‘Tens of thousands of new school places are to be created to cope with England’s population boom. Ministers have set aside £680million to fund 40,000 places in primary and secondary schools across the country by 2021. They are needed in part because of a baby boom fuelled by high migration under the Labour government. Earlier this year, the Government said an extra 600,000 secondary school places would be needed in England by 2023, plus almost 80,000 new primary places.’ – Daily Mail

  • They’ll be focused in the best schools – Daily Telegraph
  • Ten-fold rise in obesity among primary school pupils – The Times
  • Parents raise money for classroom air purifiers – The Times
  • Stop trying to force your unhinged hobby horse onto the national curriculum – Gabriel Milland, The Times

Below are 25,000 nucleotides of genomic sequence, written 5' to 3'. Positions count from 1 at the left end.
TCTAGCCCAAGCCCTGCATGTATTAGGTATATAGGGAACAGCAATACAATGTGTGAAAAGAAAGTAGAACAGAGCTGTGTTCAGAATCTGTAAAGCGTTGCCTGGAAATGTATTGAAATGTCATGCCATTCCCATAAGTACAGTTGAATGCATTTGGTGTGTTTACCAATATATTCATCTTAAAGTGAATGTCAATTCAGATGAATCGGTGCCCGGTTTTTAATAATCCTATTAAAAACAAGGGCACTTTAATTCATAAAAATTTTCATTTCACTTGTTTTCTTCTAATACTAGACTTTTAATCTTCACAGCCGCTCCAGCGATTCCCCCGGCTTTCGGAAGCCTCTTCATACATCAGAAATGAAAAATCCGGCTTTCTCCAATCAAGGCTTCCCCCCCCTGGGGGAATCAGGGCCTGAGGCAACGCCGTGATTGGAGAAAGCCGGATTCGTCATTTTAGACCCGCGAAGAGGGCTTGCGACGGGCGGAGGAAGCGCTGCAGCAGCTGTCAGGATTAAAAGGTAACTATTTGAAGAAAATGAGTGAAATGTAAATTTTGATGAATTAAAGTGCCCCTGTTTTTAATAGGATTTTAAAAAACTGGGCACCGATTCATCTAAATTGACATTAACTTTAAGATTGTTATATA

Chakrabarti says May should legalise abortion in Northern Ireland without a referendum

‘Speaking to the BBC Radio 4 Today Programme, Baroness Chakrabarti was asked directly if she wants referendum or a legislative change. She said: ‘A legislative change – this is an issue of fundamental human rights and in fact the situation in Northern Ireland is currently putting the United Kingdom government in breach of its international human rights obligations, according to the UN. So, we are calling on Theresa May – a self-identifying feminist – to negotiate with the parties in Northern Ireland and then to legislate without further delay.’ She added: ‘Theresa May, as a self identifying feminist, needs to say, yes I unveil statues of suffragists in Parliament Square, but the test of my feminism will be whether I guarantee fundamental human rights for women.’’ – Daily Mail

>Yesterday: Rebecca Lowe’s column: Women’s attitudes to the Conservatives – and vice-versa – are not what you may think

News in Brief